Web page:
“A careful look at what is happening will tell Nigerians that they are trying to indirectly take over our responsibilities. The main function of the National Assembly is to make laws. The clearing of nominees from the president is one of the major functions of the Senate.

“All the various laws made to establish agencies of the Federal Government state that we will confirm nominations into such bodies. When an acting president says that the Senate has no powers to confirm, I wonder if he is familiar with the provisions of the 1999 Constitution as amended.

“In a civilian democracy, there is nothing like an executive order. You cannot wake up and issue executive orders. You cannot also wake up and tell nominees to take over the office. This goes contrary to the provisions of the constitution.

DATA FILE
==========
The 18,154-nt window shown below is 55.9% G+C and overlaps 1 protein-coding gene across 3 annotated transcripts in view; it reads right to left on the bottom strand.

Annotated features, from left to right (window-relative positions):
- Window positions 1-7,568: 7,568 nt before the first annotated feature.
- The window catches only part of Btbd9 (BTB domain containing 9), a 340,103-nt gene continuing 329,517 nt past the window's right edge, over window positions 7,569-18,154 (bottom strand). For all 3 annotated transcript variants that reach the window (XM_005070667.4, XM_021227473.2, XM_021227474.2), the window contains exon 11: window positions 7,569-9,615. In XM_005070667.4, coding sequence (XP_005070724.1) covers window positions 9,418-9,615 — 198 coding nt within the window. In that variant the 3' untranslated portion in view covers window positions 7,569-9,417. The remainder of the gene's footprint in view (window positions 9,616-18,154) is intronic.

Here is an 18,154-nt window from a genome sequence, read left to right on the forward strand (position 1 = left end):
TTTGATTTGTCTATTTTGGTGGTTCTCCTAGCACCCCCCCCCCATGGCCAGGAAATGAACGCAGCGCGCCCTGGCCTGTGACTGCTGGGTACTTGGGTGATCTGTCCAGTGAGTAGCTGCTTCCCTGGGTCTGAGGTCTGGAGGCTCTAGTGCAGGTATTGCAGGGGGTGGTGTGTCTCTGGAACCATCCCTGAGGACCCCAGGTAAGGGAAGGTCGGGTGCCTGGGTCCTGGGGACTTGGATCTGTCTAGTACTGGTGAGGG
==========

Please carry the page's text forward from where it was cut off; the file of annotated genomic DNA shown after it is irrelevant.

“If the acting president said we do not have the powers to confirm and he is sending a name that we confirm, then what do we do? Senate should place a suspension on the nomination until we determine whether we have the powers to confirm.”

Isa Misau from Bauchi State accused the executive of always blackmailing the National Assembly to do its bidding.

“It’s like they do not want this National Assembly to function properly… The National Assembly is being blackmailed. They have stormed the house of the deputy president of the Senate and the House of the appropriation committee chairman. They lied that it was the police that carried out the raid. But we know that it was the EFCC. It is the time we challenged the executive whenever they attack us,” he declared.